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Costco Wholesale Corporation (NASDAQ:COST)

Q3 2010 Earnings Call

May 27, 2010 11:00 am ET

Executives

Richard Galanti – CFO

Analysts

Robbie Ohmes – Bank of America

Mark Miller - William Blair

Charles Grom - JPMorgan

Mark Wiltamuth - Morgan Stanley

Adrianne Shapira - Goldman Sachs

Peter Benedict – Robert W. Baird

Robert Drbul - Barclays Capital

Laura Champine – Cowen & Company

Deborah Weinswig - Citigroup

Colin McGranahan – Sanford C. Bernstein

Neil Currie – UBS

Dan Binder – Jefferies & Co.

Damian Witkowski – Gabelli & Co.

Operator

Welcome everyone to the third quarter earnings release conference call. (Operator Instructions) Mr. Richard Galanti, you may begin your conference.

Richard Galanti

Good morning to everyone. This morning’s press release reviews our third quarter fiscal 2010 operating results for the 12 weeks ended May 9th.

As with every conference call, I’ll start by stating that the discussions we are having will include forward-looking statements within the meaning of the Private Securities Litigation Reform Act of 1995 and that these statements involve risks and uncertainties that may cause actual events, results and our performance to differ materially from those indicated by such statements.

The risks and uncertainties include but are not limited to those outlined in today’s call, as well as other risks identified from time to time in the company’s public statements and reports filed with the SEC.

To begin with our 12-week third quarter fiscal 2010 operating results for the quarter, earnings per share came in at $0.68, up 42% from last year’s reported third quarter earnings per share of $0.48. As will be discussed in more detail in a moment, both this year’s and last year’s Q3 results and the comparison of these results included a couple of items of note.

These were outlined in this morning’s press release and include the following. First you will recall that last year in Q3 we took a pre-tax charge of $34 million related to a litigation settlement covering our membership renewal policy.

This charge hit the membership fee income line of our income statement last year in Q3 for $27 million and our SG&A line item for $7 million, negatively impacting last year’s third quarter earnings by $0.05 a share.

This year in Q3 our SG&A line was reduced or benefited by a $14 million pre-tax reversal of part of a charge related to a Canadian tax liability that we had previously taken in the second quarter of fiscal 2007. This had to do with stock option protection, the option issues and protecting our employees in Canada who received such options.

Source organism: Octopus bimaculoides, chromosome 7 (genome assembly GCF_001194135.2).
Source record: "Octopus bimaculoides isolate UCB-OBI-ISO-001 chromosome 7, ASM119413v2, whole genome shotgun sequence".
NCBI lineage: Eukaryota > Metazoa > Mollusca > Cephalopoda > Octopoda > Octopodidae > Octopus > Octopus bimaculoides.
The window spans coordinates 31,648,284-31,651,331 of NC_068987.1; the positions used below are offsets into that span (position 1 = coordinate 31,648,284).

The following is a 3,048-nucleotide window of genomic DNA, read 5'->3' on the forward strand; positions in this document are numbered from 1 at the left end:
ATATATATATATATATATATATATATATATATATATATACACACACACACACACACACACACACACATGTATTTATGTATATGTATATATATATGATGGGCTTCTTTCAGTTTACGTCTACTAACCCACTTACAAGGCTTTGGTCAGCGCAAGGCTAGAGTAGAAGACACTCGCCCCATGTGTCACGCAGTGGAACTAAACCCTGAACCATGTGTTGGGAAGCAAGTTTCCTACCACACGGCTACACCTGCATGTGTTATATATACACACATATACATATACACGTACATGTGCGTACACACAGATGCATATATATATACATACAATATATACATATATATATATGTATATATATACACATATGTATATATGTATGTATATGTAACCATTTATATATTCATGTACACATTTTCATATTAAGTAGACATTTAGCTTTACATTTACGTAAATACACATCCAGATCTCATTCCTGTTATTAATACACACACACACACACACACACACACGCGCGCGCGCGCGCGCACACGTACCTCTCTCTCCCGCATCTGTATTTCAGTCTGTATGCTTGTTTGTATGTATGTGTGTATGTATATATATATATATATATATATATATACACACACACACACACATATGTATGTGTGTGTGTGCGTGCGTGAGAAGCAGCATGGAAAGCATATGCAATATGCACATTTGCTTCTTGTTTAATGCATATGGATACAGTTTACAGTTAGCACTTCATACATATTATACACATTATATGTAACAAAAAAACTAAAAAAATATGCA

This is an SG&A impact not an income tax impact. So adding back the $0.05 to last year’s third quarter EPS of $0.48 and subtracting the $0.02 EPS pick up I just described, year over year Q3 EPS would have gone from $0.53 last year to $0.66 this year for a 25% year over year increase.

As I’ll discuss there are other items of note that impacted each of last year’s and this year’s fiscal third quarter results, some positive items, some negative, from income tax rates to LIFO to FX, closing costs, etc.

I will mention the FX issue right now, what I refer to as FX tailwinds, as you know the US dollar this year as compared to last year relative to several of the foreign countries and countries in which we operate, had weakened so our foreign earnings results when converted and reported in US dollars has helped us this and has helped us in Q3 by a little over $28 million pre-tax or $0.04 a share.

That is assuming FX exchange rates were flat year over year, this year’s foreign operating results in Q3 would have been lower by that amount. In all we look at our Q3 results as a continuation of positive trends that we saw in Q2.

In terms of the sales for the 12-week quarter reported total sales were up 12% and our 12 week reported comparable sales figure was up 10%. For the quarter both total sales and comp sales were partially impacted by gasoline price inflation and by the strengthening foreign currencies relative to the US dollar year over year.

On a comp sales basis the plus 6% US sales increase in Q3 that’s outlined in the press release, if you exclude gas inflation that would have been a plus 3%. Similarly the reported plus 26% international comp figure assuming flat year over year FX rates would have instead been plus 8%. And total company comps, again we reported a plus 10% for the quarter.

Excluding both the gas inflation and excluding FX changes would have been plus 4% for the company during the fiscal quarter. Other topics of interest, our operating activities and plans, we opened one new location in Q3 in Pacoima, California, that’s within the city limits of Los Angeles.